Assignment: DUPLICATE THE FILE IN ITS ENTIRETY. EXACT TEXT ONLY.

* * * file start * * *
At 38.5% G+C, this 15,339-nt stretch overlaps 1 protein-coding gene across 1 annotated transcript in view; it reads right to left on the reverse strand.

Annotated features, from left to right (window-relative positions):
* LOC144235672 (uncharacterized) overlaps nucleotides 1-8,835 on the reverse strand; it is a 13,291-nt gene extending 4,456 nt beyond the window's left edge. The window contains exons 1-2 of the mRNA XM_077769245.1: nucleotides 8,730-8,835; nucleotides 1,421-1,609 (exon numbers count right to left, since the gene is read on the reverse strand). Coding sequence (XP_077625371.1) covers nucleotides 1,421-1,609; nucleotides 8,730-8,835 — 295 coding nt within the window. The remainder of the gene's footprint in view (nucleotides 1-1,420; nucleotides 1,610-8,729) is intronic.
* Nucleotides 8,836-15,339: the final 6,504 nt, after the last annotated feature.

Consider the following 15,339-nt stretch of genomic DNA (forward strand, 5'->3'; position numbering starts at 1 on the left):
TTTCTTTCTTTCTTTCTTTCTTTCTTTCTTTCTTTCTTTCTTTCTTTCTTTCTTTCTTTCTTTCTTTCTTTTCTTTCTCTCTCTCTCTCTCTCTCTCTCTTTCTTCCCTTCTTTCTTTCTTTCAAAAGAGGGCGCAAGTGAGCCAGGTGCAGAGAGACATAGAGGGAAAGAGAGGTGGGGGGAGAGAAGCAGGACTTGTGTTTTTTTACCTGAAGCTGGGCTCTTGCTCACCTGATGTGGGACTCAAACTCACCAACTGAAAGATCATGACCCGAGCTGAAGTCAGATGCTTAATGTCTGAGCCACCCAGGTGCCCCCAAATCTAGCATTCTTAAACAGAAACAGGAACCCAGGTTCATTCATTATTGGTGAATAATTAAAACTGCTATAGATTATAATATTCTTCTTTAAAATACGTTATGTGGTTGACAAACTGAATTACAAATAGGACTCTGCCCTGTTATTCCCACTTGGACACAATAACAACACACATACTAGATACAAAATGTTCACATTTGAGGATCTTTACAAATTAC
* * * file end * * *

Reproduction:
At 38.5% G+C, this 15,339-nt stretch overlaps 1 protein-coding gene across 1 annotated transcript in view; it reads right to left on the reverse strand.

Annotated features, from left to right (window-relative positions):
* LOC144235672 (uncharacterized) overlaps nucleotides 1-8,835 on the reverse strand; it is a 13,291-nt gene extending 4,456 nt beyond the window's left edge. The window contains exons 1-2 of the mRNA XM_077769245.1: nucleotides 8,730-8,835; nucleotides 1,421-1,609 (exon numbers count right to left, since the gene is read on the reverse strand). Coding sequence (XP_077625371.1) covers nucleotides 1,421-1,609; nucleotides 8,730-8,835 — 295 coding nt within the window. The remainder of the gene's footprint in view (nucleotides 1-1,420; nucleotides 1,610-8,729) is intronic.
* Nucleotides 8,836-15,339: the final 6,504 nt, after the last annotated feature.

Consider the following 15,339-nt stretch of genomic DNA (forward strand, 5'->3'; position numbering starts at 1 on the left):
TTTCTTTCTTTCTTTCTTTCTTTCTTTCTTTCTTTCTTTCTTTCTTTCTTTCTTTCTTTCTTTCTTTCTTTTCTTTCTCTCTCTCTCTCTCTCTCTCTCTTTCTTCCCTTCTTTCTTTCTTTCAAAAGAGGGCGCAAGTGAGCCAGGTGCAGAGAGACATAGAGGGAAAGAGAGGTGGGGGGAGAGAAGCAGGACTTGTGTTTTTTTACCTGAAGCTGGGCTCTTGCTCACCTGATGTGGGACTCAAACTCACCAACTGAAAGATCATGACCCGAGCTGAAGTCAGATGCTTAATGTCTGAGCCACCCAGGTGCCCCCAAATCTAGCATTCTTAAACAGAAACAGGAACCCAGGTTCATTCATTATTGGTGAATAATTAAAACTGCTATAGATTATAATATTCTTCTTTAAAATACGTTATGTGGTTGACAAACTGAATTACAAATAGGACTCTGCCCTGTTATTCCCACTTGGACACAATAACAACACACATACTAGATACAAAATGTTCACATTTGAGGATCTTTACAAATTAC